He dismissed liberal democracy as a “government of a few people over all the people or population, and these few people are representatives of only some of the people and not full representatives of all the people.”

In his assessment, this is because it is not “homegrown” and takes cognizance neither of “African history and multicultural complexities” or the views of the majority.  His prescription: “Afro Democracy.”

On the face of it, Obasanjo is right about the plight of liberal democracy in Africa.  But he is menacingly wrong about why that is so or how to fix it.

What is wrong is not the political mechanism but the way in which the African political elite operates it.

Citizens of each country make it clear, year after year, and election after election, not simply that they are not being served, but that they are being voraciously denied.

Consider, for instance, that in Nigeria in 2007, Obasanjo himself wanted an illegal third term as president, and took expensive measures to try to achieve it.  It is also a matter of public record that he—not his party—handpicked the PDP presidential ticket of Umaru Yar’Adua and Goodluck Jonathan.  And Obasanjo was the one who declared that the 2007 election was a must win, or in his words, a “do-or-die” matter, and that his PDP would rule for 100 years.

That was democracy, in Obasanjo’s hands, “working” for Obasanjo but not for the people, and his PDP left Nigeria in ruins.  It is this shifting of the goalposts, not the sport, that hurts Africans politically.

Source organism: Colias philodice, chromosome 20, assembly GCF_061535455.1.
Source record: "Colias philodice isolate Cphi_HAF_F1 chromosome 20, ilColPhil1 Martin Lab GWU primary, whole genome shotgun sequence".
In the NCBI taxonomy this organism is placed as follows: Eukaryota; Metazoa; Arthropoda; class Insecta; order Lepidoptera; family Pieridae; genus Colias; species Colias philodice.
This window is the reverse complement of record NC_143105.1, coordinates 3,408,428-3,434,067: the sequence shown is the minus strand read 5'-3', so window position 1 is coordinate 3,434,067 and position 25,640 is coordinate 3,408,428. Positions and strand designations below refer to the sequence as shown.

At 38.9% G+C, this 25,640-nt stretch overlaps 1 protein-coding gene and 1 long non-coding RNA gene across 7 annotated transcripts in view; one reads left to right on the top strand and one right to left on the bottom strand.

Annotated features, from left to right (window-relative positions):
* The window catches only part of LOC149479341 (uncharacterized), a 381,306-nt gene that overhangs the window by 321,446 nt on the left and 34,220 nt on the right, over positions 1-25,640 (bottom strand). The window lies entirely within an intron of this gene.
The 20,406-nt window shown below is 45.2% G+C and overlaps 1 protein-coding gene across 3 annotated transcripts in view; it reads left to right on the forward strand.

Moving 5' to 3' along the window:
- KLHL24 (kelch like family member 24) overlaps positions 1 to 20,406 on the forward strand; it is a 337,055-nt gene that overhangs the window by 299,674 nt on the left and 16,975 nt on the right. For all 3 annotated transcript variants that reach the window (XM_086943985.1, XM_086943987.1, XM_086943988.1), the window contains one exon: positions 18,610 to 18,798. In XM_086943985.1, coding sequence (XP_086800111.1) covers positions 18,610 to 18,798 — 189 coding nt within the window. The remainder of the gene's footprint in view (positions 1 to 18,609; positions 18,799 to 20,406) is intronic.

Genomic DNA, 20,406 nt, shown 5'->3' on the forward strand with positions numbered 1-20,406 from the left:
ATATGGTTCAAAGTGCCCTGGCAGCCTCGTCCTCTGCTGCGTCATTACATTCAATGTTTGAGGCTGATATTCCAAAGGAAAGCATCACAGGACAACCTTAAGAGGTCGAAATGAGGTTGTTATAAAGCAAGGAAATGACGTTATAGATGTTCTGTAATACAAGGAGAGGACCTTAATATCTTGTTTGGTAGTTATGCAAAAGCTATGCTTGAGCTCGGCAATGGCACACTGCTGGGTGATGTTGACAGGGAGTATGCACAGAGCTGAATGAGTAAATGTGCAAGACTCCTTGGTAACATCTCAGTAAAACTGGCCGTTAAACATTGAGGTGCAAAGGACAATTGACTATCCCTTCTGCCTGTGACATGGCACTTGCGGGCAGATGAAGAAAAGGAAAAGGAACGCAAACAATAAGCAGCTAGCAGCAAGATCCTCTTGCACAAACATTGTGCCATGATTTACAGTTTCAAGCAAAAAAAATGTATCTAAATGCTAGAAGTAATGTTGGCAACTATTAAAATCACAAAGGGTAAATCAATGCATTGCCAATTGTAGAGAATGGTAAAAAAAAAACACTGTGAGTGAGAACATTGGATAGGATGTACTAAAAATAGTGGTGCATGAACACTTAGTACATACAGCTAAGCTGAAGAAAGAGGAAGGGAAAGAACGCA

Obasanjo has always known this. Eight years out of office and speaking at the United States Institute for Peace in April 2015, he said we must “move away from the melancholic issue of what is wrong with Africa.”

He put the blame where it should be: on African leaders, declaring that the instability across the Sahel was often driven by exclusion and marginalization of parts of the population and the failure of governments to pay heed and to provide basic services. That, he correctly concluded, led to frustration, agitation, and if not unaddressed, to violence and possibly, terrorism.

He then asked two critical questions: “What if African statespersons made a coordinated effort, measured against concrete benchmarks, to strategically learn from their own scorecards to help implement homegrown solutions for leadership, governance and succession in government, business and civil society sectors?”